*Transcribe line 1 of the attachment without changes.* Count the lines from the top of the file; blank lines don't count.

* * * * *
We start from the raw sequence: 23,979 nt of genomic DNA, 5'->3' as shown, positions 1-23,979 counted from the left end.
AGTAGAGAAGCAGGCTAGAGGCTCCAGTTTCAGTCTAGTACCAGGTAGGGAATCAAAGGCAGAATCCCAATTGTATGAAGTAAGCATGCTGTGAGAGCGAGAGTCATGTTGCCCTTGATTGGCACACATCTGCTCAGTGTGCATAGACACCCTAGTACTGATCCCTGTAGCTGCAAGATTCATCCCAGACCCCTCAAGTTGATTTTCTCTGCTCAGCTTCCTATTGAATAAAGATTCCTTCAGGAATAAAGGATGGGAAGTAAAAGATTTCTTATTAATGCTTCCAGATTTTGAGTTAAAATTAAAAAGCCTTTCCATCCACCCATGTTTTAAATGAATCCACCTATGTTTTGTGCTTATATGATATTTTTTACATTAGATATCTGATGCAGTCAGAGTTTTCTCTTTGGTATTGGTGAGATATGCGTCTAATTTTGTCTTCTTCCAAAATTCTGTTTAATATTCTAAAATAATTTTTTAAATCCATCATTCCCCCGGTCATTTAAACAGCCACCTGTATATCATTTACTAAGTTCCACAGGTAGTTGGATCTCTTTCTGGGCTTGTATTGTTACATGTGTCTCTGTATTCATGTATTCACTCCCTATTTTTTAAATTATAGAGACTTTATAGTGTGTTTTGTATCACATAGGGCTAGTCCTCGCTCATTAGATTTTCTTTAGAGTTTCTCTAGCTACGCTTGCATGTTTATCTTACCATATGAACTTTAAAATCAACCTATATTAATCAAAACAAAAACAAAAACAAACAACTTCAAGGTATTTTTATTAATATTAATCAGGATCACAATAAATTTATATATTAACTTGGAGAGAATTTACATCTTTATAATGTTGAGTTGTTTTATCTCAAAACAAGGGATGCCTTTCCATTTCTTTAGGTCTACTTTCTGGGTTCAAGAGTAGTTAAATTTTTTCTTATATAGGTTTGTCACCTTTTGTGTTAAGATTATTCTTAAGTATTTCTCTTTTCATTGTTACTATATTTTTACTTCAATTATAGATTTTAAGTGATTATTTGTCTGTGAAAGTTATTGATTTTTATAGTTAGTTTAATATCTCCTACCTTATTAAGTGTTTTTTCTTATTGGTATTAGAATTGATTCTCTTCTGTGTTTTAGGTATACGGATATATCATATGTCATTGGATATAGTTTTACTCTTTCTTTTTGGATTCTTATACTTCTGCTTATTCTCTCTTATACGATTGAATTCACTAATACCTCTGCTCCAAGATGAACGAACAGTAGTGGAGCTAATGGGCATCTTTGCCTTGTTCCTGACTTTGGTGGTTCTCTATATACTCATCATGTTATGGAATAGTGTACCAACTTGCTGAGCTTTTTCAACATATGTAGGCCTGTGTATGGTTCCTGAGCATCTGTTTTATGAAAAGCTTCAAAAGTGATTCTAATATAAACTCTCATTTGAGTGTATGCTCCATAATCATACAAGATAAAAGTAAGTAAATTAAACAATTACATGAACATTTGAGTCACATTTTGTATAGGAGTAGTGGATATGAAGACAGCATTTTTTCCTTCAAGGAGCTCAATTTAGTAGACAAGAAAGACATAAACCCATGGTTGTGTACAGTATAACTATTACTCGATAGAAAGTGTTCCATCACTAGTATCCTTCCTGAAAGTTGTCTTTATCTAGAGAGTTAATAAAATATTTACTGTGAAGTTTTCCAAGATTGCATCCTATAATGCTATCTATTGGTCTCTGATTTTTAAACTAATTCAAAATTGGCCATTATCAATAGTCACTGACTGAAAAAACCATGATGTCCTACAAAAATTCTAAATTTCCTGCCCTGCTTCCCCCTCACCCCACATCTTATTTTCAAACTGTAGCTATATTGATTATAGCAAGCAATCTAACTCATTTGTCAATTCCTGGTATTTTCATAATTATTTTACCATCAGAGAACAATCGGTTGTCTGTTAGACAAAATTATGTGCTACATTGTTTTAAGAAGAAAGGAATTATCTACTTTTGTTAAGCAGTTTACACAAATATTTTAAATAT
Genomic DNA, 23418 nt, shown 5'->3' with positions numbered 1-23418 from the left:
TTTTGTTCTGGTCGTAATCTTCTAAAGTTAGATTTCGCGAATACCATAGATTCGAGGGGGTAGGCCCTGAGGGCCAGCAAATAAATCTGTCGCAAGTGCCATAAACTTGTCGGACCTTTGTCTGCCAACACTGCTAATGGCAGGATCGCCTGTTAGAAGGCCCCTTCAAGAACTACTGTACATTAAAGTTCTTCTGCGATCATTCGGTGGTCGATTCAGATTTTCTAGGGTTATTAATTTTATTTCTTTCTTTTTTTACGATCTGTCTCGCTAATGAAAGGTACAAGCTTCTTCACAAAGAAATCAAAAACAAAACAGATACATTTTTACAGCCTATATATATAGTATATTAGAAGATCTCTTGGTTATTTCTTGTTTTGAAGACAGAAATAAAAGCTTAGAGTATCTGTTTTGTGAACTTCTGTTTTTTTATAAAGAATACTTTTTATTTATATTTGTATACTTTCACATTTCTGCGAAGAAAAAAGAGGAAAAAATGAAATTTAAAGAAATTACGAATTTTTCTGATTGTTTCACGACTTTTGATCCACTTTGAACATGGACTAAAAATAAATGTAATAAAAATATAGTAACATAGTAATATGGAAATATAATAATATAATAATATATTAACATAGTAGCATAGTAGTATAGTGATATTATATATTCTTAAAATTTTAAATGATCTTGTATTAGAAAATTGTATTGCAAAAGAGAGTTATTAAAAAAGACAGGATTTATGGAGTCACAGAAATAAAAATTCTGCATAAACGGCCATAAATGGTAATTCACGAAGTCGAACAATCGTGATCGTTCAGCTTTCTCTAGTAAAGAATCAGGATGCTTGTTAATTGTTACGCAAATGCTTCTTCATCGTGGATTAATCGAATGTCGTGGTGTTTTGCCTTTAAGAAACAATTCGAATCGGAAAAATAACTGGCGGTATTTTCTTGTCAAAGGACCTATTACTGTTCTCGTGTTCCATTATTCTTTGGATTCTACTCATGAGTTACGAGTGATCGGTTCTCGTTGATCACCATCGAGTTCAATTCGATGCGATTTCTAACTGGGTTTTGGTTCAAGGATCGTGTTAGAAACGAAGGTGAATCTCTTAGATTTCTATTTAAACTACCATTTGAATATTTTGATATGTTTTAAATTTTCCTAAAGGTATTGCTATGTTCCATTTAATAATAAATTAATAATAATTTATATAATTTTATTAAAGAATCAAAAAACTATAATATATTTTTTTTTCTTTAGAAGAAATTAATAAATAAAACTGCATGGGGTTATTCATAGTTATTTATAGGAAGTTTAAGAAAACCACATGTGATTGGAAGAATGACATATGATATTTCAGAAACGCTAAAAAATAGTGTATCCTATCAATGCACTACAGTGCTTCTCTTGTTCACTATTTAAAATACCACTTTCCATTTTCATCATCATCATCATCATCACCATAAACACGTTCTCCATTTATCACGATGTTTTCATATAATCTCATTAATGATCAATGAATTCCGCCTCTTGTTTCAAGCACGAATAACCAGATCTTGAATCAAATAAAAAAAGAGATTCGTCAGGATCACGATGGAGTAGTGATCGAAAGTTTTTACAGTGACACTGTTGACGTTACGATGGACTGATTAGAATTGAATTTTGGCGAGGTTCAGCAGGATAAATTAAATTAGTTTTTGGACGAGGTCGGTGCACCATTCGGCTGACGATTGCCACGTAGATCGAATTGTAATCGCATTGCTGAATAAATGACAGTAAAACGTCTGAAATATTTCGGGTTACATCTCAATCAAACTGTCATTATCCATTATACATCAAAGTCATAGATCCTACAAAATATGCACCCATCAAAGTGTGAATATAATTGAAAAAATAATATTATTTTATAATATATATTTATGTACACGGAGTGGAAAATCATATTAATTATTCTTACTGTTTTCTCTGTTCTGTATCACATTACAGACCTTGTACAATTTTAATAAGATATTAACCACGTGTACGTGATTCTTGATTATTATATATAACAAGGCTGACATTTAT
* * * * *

We start from the raw sequence: 23,979 nt of genomic DNA, 5'->3' as shown, positions 1-23,979 counted from the left end.